Party leaders face pushback for agreeing to English-language debate

Mouvement Québec français, a French-language rights group, is calling on Quebec's provincial party leaders to reconsider their involvement in the debate.

French-language rights group asks provincial party leaders to reconsider participating in English debate

Québec Solidaire spokesperson Manon Massé, left to right, Liberal Leader Philippe Couillard, Parti Québécois Leader Jean-François Lisée and CAQ leader François Legault are set to participate in the English-language TV debate. (Graham Hughes/Canadian Press)

Does the mere existence of an English-language leaders' debate send the message that Quebec is a bilingual province?

That's the concern pushed forward by Mouvement Québec français, a French-language rights group, which is calling on Quebec's provincial party leaders to reconsider their involvement in the debate.

"What message are our party leaders sending?" asks Maxime Laporte, spokesperson for the Mouvement Québec français.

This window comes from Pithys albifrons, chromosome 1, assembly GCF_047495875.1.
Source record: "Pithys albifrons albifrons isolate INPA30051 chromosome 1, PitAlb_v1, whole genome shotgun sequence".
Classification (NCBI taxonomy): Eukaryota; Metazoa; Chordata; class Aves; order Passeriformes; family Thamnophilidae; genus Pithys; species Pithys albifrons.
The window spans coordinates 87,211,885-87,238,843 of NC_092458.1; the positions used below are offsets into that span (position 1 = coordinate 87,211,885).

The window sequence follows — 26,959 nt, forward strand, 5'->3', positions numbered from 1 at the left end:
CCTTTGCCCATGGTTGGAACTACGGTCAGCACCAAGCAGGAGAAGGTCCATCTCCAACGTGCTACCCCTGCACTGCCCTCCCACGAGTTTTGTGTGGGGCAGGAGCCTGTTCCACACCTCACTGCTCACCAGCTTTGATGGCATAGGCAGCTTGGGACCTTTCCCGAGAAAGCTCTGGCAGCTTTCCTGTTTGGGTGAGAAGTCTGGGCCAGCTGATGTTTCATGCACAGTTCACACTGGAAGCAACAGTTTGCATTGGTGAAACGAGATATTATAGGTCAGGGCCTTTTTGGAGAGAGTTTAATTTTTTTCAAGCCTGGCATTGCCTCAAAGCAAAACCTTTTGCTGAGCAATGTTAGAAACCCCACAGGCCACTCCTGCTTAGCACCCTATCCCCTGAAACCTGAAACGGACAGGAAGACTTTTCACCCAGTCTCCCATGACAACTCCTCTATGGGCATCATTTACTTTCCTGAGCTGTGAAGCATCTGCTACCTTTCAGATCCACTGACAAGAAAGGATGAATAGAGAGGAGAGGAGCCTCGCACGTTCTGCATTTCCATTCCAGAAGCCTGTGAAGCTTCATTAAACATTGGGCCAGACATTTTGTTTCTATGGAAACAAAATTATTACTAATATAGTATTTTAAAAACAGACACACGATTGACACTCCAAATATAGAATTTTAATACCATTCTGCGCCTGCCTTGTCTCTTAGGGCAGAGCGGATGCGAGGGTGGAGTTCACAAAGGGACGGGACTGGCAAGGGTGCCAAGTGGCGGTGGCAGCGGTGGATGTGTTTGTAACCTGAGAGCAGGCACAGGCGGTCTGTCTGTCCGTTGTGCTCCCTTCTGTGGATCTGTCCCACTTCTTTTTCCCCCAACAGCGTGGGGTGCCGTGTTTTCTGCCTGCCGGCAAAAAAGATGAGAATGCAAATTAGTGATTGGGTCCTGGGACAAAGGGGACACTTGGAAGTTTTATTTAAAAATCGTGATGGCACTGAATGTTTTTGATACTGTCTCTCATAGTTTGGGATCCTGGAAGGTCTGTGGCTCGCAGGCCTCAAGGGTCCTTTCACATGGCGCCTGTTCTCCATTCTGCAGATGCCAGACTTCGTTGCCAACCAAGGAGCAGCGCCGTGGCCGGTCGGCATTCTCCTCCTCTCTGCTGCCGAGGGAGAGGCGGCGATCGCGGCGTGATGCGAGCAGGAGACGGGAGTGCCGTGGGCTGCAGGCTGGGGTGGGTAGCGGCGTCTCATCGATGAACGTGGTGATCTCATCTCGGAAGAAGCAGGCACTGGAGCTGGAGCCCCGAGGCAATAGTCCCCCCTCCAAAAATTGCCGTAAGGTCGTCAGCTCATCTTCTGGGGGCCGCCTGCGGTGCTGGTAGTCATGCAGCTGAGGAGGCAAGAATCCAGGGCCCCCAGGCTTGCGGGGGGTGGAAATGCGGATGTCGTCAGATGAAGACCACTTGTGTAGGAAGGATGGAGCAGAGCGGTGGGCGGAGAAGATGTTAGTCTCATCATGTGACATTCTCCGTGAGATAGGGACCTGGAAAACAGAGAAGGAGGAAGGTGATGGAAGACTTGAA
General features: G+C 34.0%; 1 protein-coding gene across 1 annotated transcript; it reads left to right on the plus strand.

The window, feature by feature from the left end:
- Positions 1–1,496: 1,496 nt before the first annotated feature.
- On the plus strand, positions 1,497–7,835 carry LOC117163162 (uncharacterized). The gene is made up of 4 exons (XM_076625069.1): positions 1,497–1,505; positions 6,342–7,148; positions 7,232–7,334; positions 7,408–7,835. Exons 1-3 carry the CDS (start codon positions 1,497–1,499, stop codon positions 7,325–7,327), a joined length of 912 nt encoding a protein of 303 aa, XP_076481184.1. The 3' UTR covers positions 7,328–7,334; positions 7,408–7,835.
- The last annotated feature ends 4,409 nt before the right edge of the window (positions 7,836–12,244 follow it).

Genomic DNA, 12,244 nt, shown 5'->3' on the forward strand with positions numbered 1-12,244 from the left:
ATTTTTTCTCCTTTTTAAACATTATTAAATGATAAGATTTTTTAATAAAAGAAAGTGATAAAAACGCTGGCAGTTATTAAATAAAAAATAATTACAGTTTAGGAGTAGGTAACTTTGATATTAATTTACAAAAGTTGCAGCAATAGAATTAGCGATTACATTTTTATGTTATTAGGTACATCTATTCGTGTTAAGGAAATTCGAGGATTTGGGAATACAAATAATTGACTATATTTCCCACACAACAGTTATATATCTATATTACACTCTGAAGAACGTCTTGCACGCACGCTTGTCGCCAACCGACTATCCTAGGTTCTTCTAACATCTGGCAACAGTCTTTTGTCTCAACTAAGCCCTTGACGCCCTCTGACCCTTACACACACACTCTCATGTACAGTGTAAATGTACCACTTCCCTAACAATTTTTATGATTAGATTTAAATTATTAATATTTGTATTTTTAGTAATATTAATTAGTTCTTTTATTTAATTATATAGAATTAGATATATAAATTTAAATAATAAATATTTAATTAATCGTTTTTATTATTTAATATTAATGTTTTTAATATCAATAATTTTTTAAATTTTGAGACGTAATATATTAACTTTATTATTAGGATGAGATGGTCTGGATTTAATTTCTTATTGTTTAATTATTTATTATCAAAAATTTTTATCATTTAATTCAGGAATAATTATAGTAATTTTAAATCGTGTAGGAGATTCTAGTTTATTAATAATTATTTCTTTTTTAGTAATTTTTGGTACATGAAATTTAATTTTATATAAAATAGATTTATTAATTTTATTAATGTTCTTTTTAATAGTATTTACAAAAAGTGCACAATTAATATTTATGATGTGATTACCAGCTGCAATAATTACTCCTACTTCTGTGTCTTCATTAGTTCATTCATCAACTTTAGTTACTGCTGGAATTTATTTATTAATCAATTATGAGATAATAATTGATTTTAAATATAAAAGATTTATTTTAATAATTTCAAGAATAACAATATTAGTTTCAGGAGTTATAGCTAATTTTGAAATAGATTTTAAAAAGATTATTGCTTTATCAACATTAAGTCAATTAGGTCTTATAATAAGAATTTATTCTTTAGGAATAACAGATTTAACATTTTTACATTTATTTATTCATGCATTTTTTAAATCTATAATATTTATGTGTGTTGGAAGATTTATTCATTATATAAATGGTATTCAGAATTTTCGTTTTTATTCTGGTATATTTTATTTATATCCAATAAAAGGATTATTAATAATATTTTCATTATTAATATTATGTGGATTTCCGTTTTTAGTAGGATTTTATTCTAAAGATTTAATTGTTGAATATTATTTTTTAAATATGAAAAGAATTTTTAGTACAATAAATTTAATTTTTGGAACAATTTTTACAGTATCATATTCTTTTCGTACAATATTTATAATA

"Quebec is not a province that's officially bilingual.… There's only one official language in Quebec, and that's French."

Laporte added he's concerned about the precedent the debate is setting, and worries that now anglophones will expect to have an English-language debate every election.

Historic debate 

For the first time in Quebec electoral history, there will be a televised English-language leaders' debate. 

It will be held on Monday, Sept. 17 — two weeks before Quebecers head to the polls Oct. 1.

The leaders of all four parties with seats in the National Assembly will take part in the 90-minute debate.

Mathieu Bock-Cô​té, a columnist for the Journal de Montréal, agrees with Laporte. He has written two columns — one in March 2014 and the other last May — opposing the idea of an English debate.

"It's simply the proof that the principle of French language as the common language is less and less defended in our society," said Bock-Cô​té.

Complaints 'overblown'

Quebec City resident and ESL teacher Taylor Ireland says he believes the complaints are overblown.

Ireland said watching leaders debate in their second language could be revealing.

"Sometimes you can see a little more of their character in their second language because sometimes it is a little bit harder to skate," he said.

With files from Cathy Senay


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